NEW DELHI: An expert committee set up to recommend relaxing norms for setting up petrol pumps and retailing ATF in India has sought public comments on the issue before finalising its views.
India’s oil ministry had last month set up a five-member expert committee to recommend easing of fuel retailing licensing rules.
“The first meeting of the committee was held on November 2, and the Committee desired to have the views/suggestions of all the stakeholders/ general public,” a notice issued by the ministry said.
It asked for comments on the subject within two weeks.
At present, to obtain a fuel retailing license in India, a company needs to invest Rs 2,000 crore in either hydrocarbon exploration and production, refining, pipelines or liquefied natural gas (LNG) terminals.
The expert committee has been asked to “look at various issues related to the implementation of existing guidelines for grant of marketing authorisation of market fuels – petrol, diesel, and aviation turbine fuel (ATF),” the separate ministry order constituting the panel said.
The panel includes renowned economist Kirit Parikh, former oil secretary G C Chaturvedi, former Indian Oil Corp (IOC) chairman M A Pathan, IIM Ahmedabad Director Errot D’souza and Ashutosh Jindal, joint secretary in the ministry of petroleum and natural gas.
The panel has to furnish its report within 60 days after due consultations with stakeholders.
The panel will “review the existing architecture and extent of private sector participation in retail marketing of major transportation fuels in the country,” the order said.
It will “identify entry barriers, if any, for expansion of retail outlets for private marketing companies.”
GoI-owned oil marketing companies – Indian Oil Corp (IOC), Bharat Petroleum Corp Ltd (BPCL) and Hindustan Petroleum Corp Ltd (HPCL), currently own most of 63,498 petrol pumps in the country.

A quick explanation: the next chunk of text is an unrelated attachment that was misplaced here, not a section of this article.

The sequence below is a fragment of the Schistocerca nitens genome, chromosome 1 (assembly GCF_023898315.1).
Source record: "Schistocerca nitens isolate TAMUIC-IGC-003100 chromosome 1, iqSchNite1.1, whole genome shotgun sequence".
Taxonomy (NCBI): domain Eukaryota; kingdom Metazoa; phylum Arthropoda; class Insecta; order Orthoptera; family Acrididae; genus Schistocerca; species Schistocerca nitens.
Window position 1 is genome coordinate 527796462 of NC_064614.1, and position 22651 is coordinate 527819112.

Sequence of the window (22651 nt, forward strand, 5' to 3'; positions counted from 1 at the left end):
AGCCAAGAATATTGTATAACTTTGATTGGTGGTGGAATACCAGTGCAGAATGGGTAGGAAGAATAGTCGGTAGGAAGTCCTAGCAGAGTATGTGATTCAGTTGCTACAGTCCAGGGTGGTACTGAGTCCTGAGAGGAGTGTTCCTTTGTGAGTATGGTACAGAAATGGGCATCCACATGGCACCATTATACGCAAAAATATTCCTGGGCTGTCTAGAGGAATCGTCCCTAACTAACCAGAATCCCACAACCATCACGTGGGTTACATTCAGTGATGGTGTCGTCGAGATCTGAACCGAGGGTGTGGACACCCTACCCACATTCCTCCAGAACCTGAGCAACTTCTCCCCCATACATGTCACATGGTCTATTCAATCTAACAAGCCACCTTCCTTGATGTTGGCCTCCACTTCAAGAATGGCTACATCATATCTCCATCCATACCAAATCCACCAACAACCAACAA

Reliance Industries, Nayara Energy – formerly Essar Oil and Royal Dutch Shell are the private players in the market but with limited presence. Reliance, which operates the world’s largest oil refining complex, has less than 1,400 outlets.
Nayara has 4,833 while Shell has just 114 pumps.
BP plc of UK had a couple of years back secured a license to set up 3,500 pumps but hasn’t yet started doing so. Last week, French energy giant Total in a joint venture with Adani Group announced plans to set up 1,500 petrol pumps in the next 10 years.
IOC is the market leader with 27,325 petrol pumps in the country, followed by HPCL with 15,255 outlets and BPCL at 14,565 fuel stations.
The expert committee will “assess the need, if any, to further liberalise the existing guidelines for authorisation of private sector marketing companies,” the order said.
A senior oil ministry official said the government is keen on getting more private players in the arena and is willing to relax investment norms as well as the number of permissions needed for setting up a petrol pump.
The expert group would make specific recommendations on the nature of amendments required to the existing guidelines for grant of a license to private retailers.
The official said more competition would improve services as well as give customer choice. It may also lead to retailers vying with each other to offer the best price.
Currently, the three oil marketing companies are following the same methodology for fixing retail prices, which on almost all occasions are in sync with one another and prices vary by just a few paise.